Calls for Beccles lollipop lady to be saved

Parents yesterday spoke out at plans to axe Beccles' last known lollipop lady as they signed a petition to save the service.

Euro MP Richard Howitt joined parents, children and residents to launch a petition calling on Suffolk County Council to abandon plans to cut the Crowfoot Primary School crossing patrol in Ellough Road.

The crossing has been manned by 70-year-old Beryl Currie for many years.

The county council is reviewing the role of lollipop men and women as part of its cost-saving plans.

The proposal is to scrap all of the 60 positions in Suffolk, as well as four relief positions, saving approximately �174,000.

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In total there are 14 posts in Lowestoft, one in Beccles and three in Bungay, although two of these are vacant.

Beccles town councillor and Crowfoot Primary School governor Alan Thwaites said: 'We must try and ensure this sort of provision is not withdrawn through divestment of Suffolk County Council services.

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'It is important to me as someone who used to go to this school that the youngsters are looked after.

'This sort of provision does not cost the county council a great deal of money. People do have a habit of speeding on this road.'

Residents say the road is particularly hazardous because its serves a number of housing estates as well as an industrial estate.

Mother-of-two Lisa Wood said: 'I think it is really important for the children to have the crossing. So many cars do not stop. They see you standing there and just go past.'

Warren Marris, whose eight-year-old son Jevan goes to the school, said: 'There are better places to make cuts. It shouldn't affect the kids. I think it is vital, especially here.'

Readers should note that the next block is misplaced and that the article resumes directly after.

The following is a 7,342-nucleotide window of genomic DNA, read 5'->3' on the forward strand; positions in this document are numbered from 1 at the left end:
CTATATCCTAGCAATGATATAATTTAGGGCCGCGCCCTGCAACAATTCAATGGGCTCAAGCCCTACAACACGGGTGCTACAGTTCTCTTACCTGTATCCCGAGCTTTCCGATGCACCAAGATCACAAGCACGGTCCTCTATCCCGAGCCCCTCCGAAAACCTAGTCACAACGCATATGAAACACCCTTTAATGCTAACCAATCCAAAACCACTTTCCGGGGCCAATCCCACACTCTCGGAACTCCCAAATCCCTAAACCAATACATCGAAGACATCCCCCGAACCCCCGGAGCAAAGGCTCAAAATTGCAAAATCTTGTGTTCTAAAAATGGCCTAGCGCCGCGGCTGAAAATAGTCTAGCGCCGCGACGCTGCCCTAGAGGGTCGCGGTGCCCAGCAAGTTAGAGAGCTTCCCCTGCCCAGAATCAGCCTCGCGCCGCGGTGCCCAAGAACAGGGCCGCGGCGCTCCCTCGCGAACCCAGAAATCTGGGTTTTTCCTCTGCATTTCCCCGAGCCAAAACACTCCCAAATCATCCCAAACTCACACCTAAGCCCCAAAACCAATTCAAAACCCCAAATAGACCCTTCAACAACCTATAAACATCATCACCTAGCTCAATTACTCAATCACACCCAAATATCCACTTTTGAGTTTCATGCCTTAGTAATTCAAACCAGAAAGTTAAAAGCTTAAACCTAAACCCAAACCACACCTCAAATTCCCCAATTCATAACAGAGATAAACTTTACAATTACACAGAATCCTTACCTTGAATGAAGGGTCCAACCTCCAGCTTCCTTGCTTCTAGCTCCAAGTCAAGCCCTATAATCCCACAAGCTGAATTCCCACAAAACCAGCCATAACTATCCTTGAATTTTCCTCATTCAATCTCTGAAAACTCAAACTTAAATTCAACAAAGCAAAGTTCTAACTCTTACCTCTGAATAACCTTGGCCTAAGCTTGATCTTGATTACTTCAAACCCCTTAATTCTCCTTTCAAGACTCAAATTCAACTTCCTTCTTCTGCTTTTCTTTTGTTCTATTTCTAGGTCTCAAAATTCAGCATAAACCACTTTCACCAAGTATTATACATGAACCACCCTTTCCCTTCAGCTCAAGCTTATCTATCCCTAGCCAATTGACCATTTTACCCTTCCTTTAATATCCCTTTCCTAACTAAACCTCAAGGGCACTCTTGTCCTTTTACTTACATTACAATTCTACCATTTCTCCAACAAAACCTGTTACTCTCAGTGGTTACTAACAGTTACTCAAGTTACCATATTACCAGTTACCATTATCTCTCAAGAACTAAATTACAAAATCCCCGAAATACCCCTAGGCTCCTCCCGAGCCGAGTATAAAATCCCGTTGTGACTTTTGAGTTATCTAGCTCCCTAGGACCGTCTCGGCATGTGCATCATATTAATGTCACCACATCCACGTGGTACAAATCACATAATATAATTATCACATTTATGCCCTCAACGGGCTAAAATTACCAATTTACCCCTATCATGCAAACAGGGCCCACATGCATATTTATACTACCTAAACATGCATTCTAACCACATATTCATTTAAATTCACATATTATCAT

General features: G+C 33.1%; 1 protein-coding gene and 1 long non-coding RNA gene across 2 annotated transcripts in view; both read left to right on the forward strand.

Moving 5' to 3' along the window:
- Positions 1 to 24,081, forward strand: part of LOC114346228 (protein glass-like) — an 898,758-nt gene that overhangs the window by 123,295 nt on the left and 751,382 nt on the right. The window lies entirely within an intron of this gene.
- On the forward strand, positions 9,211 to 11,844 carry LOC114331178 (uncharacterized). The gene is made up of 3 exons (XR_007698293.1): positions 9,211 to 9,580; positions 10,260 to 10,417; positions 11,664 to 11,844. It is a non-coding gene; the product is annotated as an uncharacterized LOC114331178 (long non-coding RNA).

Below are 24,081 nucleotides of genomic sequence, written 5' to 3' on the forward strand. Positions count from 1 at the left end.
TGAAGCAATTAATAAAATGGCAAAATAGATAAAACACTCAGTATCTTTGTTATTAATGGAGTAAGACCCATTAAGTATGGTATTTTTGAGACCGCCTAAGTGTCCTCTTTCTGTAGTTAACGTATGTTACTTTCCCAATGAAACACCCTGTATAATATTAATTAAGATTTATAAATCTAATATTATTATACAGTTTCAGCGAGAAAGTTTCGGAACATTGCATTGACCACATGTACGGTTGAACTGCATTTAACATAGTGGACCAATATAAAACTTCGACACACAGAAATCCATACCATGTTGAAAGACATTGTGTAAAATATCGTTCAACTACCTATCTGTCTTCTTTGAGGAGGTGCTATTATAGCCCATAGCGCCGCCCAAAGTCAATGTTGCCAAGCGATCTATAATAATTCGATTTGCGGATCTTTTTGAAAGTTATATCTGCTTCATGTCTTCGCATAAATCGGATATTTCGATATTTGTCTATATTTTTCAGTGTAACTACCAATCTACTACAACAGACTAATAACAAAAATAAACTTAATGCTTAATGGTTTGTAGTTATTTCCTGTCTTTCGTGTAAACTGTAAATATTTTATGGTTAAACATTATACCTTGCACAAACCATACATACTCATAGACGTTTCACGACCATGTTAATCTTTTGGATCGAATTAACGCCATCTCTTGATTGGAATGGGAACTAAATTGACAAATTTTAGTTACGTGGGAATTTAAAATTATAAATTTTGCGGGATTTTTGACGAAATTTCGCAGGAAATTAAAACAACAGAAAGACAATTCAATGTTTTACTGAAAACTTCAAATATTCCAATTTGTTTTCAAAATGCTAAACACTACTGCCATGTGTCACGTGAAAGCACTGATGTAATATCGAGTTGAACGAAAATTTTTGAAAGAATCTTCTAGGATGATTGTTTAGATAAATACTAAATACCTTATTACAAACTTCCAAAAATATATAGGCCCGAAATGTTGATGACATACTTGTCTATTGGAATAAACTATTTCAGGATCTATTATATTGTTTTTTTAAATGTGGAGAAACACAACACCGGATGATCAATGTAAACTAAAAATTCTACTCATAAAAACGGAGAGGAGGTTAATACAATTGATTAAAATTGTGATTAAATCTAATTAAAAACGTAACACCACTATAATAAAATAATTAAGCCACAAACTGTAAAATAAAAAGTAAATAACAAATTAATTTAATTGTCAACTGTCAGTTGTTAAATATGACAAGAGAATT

Mr Howitt, who championed new measures to reduce the number of road deaths by half in the next 10 years at the European Parliament, said a European study showed that the presence of school crossing patrols means that cars drive nearly 2 mph more slowly.

He added: 'As a parent I know how important it is for children to get to school safely.

'The county council has a totally warped sense of priorities if they can't see what a terrible decision this will be.

'They say that they need to save money. But I ask what put do you put on a child's life?

'Thousands of children will be put at risk every day. Thousands of parents will have to change their lives around in order to walk their children to school, or even to drive them adding to the congestion and pollution around schools in the morning.'

The future of the school crossing patrol service will be considered at a Suffolk County Council meeting on February 17.

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